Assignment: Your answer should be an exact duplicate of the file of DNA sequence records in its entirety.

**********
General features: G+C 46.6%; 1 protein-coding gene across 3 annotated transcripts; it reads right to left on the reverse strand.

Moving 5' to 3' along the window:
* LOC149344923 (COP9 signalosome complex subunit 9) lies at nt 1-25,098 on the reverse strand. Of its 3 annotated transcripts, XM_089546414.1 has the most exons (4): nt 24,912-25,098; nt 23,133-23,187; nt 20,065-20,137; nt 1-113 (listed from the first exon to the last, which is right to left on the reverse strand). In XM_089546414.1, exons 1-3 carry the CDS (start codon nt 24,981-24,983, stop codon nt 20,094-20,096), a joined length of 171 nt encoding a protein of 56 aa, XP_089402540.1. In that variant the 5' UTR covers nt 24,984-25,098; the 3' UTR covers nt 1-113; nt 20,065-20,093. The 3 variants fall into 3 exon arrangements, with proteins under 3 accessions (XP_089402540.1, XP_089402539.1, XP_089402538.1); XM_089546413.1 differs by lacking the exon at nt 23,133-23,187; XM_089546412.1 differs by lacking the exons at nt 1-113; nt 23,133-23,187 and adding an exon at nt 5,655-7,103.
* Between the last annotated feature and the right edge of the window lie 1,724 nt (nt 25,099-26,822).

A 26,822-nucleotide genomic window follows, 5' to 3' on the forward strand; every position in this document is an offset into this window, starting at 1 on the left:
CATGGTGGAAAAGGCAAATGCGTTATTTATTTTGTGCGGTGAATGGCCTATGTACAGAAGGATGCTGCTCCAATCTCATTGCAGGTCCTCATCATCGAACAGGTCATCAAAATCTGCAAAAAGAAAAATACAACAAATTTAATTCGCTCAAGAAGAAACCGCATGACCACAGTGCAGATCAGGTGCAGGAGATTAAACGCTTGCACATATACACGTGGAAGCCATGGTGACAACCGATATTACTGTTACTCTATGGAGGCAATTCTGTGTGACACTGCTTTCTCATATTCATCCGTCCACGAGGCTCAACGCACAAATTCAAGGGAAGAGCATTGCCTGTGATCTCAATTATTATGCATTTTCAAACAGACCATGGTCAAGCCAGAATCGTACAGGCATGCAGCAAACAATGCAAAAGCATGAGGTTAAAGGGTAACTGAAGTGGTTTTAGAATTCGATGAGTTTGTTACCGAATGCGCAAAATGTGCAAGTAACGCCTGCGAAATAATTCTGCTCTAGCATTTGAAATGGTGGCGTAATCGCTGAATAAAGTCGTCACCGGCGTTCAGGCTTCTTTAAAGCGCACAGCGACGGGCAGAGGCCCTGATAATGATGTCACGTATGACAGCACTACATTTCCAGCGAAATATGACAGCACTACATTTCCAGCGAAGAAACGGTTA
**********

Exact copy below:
General features: G+C 46.6%; 1 protein-coding gene across 3 annotated transcripts; it reads right to left on the reverse strand.

Moving 5' to 3' along the window:
* LOC149344923 (COP9 signalosome complex subunit 9) lies at nt 1-25,098 on the reverse strand. Of its 3 annotated transcripts, XM_089546414.1 has the most exons (4): nt 24,912-25,098; nt 23,133-23,187; nt 20,065-20,137; nt 1-113 (listed from the first exon to the last, which is right to left on the reverse strand). In XM_089546414.1, exons 1-3 carry the CDS (start codon nt 24,981-24,983, stop codon nt 20,094-20,096), a joined length of 171 nt encoding a protein of 56 aa, XP_089402540.1. In that variant the 5' UTR covers nt 24,984-25,098; the 3' UTR covers nt 1-113; nt 20,065-20,093. The 3 variants fall into 3 exon arrangements, with proteins under 3 accessions (XP_089402540.1, XP_089402539.1, XP_089402538.1); XM_089546413.1 differs by lacking the exon at nt 23,133-23,187; XM_089546412.1 differs by lacking the exons at nt 1-113; nt 23,133-23,187 and adding an exon at nt 5,655-7,103.
* Between the last annotated feature and the right edge of the window lie 1,724 nt (nt 25,099-26,822).

A 26,822-nucleotide genomic window follows, 5' to 3' on the forward strand; every position in this document is an offset into this window, starting at 1 on the left:
CATGGTGGAAAAGGCAAATGCGTTATTTATTTTGTGCGGTGAATGGCCTATGTACAGAAGGATGCTGCTCCAATCTCATTGCAGGTCCTCATCATCGAACAGGTCATCAAAATCTGCAAAAAGAAAAATACAACAAATTTAATTCGCTCAAGAAGAAACCGCATGACCACAGTGCAGATCAGGTGCAGGAGATTAAACGCTTGCACATATACACGTGGAAGCCATGGTGACAACCGATATTACTGTTACTCTATGGAGGCAATTCTGTGTGACACTGCTTTCTCATATTCATCCGTCCACGAGGCTCAACGCACAAATTCAAGGGAAGAGCATTGCCTGTGATCTCAATTATTATGCATTTTCAAACAGACCATGGTCAAGCCAGAATCGTACAGGCATGCAGCAAACAATGCAAAAGCATGAGGTTAAAGGGTAACTGAAGTGGTTTTAGAATTCGATGAGTTTGTTACCGAATGCGCAAAATGTGCAAGTAACGCCTGCGAAATAATTCTGCTCTAGCATTTGAAATGGTGGCGTAATCGCTGAATAAAGTCGTCACCGGCGTTCAGGCTTCTTTAAAGCGCACAGCGACGGGCAGAGGCCCTGATAATGATGTCACGTATGACAGCACTACATTTCCAGCGAAATATGACAGCACTACATTTCCAGCGAAGAAACGGTTA